that Gen. McCook's splendid division from Kentucky drove back the enemy along the Corinth road, which was the great centre of the field of battle, and where Beauregard commanded in person, supported by Bragg's, Polk's, and Breckinridge's divisions. I think Johnston was killed by exposing himself. in front of his troops at the time of their attack on Buckland's brigade on Sunday morning, although in this I may be mistaken. My division was made up of regiments perfectly new, all having received their muskets for the first time at Paducah. None of them had ever been under fire, or beheld heavy columns of an enemy bearing down on them, as this did on last Sunday. To expect of them the coolness and steadiness of older troops would be wrong. They knew not the value of combination and organization. When individual fear seized them, the first impulse was to get away. My Third brigade did break much too soon, and I am not yet advised where they were during Sunday afternoon and Monday morning. Col. Hildebrand, its commander, was as cool as any man I ever saw, and no one could have made stronger efforts to hold his men to their places than he did. He kept his own regiment, with individual exceptions, in hand an hour after Appler's and Mungen's regiments had left their proper field of action. Col. Buckland managed his brigade well. I commend him to your notice as a cool, intelligent and judicious gentleman, needing only confidence and experience to make a good commander. His subordinates, Cols. Sullivan and Cockerill, behaved with great gallantry, the former receiving a severe wound on Sunday, and yet commanding and holding his regiment well in hand all day; and on Monday, until his right arm was broken by a shot, Cockerill held a larger proportion of his men than any colonel in my division, and was with me from first to last. Col. J. A. McDowell, commanding the First brigade, held his ground on Sunday till I ordered him to fall back, which he did in line of battle, and when ordered he conducted the attack on the enemy's left in good style. In falling back to the next position he was thrown from his horse and injured, and his brigade was not in position on Monday morning. His subordinates, Cols. Hicks and Worthington, displayed great personal courage. Col. Hicks led his regiment in the attack on Sunday, and received a wound which is feared may prove fatal. He is a brave and gallant gentleman, and deserves well of his country. Lieut.-Col. Walcutt of the Ohio Forty-sixth, was severely wounded on Sunday, and has been disabled ever since. My Second brigade, Col. Stuart, was detached near two miles from my headquarters. He had to fight his own battle on Sunday against superior numbers, as the enemy interposed between him and Gen. Prentiss early in the day. Col. Stuart was wounded severely, and yet reported for duty on Monday morning, but was compelled to leave during the day, when the command devolved on Col. T. Kilby Smith, who was always in the thickest of the fight, and led the brigade handsomely. I have not yet received Col. Stuart's report of the operations of his brigade during the time he was detached, and must therefore forbear to mention names. Lieut.-Colonel Kyle, of the Seventy-first, was mortally wounded on Sunday, but the regiment itself I did not see, as only a small fragment of it was with the brigade when it joined the division on Monday morning. Several times during the battle cartridges gave out, but Gen. Grant had thoughtfully kept a supply coming from the rear. When I appealed to regiments to stand fast although out of cartridges, I did so because to retire a regiment for any cause has a bad effect on others. I commend the Fortieth Illinois and Thirteenth Missouri for thus holding their ground under heavy fire, although their cartridge-boxes were empty. Great credit is due the fragments of men of the disordered regiments who kept in the advance. I observed and noticed them, but until the brigadiers and colonels make their reports, I cannot venture to name individuals, but will in due season notice all, who kept in our front, as well as those who preferred to keep back near the steamboat landing. I will Also send a full list of the killed, wounded, and missing, by name, rank, company, and regiment. At present I submit the result in figures:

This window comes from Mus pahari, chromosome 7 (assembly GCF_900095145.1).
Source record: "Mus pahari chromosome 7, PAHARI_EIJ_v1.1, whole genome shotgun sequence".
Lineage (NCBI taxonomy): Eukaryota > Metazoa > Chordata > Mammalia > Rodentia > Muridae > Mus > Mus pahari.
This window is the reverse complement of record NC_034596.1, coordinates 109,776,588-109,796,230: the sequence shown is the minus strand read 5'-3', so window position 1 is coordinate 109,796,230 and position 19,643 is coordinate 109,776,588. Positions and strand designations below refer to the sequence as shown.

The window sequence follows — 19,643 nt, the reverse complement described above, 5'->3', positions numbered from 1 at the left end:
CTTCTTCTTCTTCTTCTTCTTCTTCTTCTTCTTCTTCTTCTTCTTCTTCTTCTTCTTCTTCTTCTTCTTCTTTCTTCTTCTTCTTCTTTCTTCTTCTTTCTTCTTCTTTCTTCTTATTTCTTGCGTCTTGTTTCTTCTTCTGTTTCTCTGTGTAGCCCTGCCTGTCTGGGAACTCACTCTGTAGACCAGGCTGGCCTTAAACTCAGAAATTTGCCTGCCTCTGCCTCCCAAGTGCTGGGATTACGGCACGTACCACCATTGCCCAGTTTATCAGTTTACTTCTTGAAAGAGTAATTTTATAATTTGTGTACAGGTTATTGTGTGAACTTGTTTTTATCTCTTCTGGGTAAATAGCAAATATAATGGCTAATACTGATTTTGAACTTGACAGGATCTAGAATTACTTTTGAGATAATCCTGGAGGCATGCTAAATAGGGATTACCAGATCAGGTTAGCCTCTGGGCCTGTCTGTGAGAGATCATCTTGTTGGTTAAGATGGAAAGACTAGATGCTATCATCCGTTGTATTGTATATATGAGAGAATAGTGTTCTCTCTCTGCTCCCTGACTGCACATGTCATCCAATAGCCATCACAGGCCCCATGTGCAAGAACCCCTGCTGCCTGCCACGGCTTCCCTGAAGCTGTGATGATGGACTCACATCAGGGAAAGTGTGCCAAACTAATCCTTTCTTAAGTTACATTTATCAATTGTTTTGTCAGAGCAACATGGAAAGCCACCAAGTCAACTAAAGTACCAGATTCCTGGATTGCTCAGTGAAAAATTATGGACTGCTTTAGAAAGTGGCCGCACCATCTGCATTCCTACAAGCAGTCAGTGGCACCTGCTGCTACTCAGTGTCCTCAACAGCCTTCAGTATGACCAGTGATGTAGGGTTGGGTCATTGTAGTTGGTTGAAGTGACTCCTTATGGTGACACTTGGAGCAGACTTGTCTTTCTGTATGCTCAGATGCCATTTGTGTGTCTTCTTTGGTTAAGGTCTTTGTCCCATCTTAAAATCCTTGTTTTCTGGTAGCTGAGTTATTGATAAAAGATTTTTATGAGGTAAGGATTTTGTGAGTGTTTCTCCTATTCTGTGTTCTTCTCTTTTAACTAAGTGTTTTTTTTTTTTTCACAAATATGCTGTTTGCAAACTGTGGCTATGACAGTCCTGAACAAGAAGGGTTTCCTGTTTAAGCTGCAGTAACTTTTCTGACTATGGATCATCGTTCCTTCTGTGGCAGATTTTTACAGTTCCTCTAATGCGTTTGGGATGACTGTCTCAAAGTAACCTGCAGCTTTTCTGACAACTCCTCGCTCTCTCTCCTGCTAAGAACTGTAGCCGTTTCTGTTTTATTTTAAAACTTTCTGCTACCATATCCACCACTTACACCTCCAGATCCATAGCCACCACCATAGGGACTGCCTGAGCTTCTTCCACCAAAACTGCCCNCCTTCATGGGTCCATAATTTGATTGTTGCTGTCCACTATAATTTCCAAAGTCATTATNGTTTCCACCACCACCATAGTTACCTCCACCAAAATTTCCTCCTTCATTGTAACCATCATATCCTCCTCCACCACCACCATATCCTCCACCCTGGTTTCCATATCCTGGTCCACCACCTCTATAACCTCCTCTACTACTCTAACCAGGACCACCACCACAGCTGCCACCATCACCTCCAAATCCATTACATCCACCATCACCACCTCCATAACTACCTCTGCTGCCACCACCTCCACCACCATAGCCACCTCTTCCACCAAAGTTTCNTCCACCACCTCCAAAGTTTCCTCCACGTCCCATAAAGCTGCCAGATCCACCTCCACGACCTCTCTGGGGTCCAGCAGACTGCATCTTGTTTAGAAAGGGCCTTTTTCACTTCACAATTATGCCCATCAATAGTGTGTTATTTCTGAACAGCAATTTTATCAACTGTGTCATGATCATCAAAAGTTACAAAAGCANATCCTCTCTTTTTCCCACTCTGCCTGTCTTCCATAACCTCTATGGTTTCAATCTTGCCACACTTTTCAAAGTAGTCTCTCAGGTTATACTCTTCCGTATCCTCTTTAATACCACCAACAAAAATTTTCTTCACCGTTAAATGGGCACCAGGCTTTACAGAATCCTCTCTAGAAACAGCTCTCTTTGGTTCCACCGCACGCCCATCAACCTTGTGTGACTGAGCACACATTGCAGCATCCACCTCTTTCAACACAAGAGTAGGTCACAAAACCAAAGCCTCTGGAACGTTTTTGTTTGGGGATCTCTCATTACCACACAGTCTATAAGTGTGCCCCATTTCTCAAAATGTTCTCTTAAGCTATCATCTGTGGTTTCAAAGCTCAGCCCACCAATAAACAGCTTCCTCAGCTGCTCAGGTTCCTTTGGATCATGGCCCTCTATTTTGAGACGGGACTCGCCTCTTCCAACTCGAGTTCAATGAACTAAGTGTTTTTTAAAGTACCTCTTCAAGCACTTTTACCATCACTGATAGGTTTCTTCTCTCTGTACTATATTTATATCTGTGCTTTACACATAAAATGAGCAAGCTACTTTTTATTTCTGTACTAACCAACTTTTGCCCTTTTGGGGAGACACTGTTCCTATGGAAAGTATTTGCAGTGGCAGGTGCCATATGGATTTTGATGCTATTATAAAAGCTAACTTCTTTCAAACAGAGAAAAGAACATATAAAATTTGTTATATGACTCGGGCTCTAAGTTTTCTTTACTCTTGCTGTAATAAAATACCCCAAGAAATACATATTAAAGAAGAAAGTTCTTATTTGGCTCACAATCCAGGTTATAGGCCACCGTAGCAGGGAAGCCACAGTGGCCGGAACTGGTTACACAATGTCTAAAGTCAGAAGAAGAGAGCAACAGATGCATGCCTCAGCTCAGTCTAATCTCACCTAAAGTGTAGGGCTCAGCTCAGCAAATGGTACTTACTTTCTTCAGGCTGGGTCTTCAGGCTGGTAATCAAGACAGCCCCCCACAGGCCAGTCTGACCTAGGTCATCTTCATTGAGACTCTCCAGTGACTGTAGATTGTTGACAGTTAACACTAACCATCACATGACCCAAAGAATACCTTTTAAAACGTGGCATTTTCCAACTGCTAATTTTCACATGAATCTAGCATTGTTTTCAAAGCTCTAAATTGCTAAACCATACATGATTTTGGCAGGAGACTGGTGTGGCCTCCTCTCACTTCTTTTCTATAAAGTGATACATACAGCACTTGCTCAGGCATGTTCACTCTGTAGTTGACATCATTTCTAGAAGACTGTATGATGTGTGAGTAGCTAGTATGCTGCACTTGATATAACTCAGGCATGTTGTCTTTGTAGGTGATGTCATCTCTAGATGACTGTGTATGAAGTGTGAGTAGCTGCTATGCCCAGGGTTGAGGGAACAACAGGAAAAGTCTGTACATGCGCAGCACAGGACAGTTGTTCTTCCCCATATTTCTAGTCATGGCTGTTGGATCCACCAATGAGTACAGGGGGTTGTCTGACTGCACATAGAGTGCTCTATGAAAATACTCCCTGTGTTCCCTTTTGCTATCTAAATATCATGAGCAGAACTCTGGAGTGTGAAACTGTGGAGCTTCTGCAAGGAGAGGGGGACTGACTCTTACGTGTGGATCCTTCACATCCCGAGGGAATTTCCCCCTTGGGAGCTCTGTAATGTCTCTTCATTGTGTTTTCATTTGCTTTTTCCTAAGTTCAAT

The enemy captured seven of our guns on Sunday, but on Monday we recovered seven--not the identical guns we had lost, but enough in number to balance the amount.
At the time of recovering our camps, our men were so fatigued that we could not follow the retreating masses of the enemy; but on the following day, I followed up with Buckland's and Hildebrand's brigades for six miles, the result of which I have already reported.
Of my personal staff, I can only speak with praise and thanks.
I think they smelt as much gunpowder and heard as many cannon-balls and bullets as must satisfy their ambition.
Capt. Harmon, my Chief of Staff, though in feeble health, was very active in rallying broken troops, encouraging the steadfast, and
|Taylor's Battery,||No report.|
|Officers — Killed,||16|
|Soldiers — Killed,||302|
|Aggregate loss in the Division,||2034|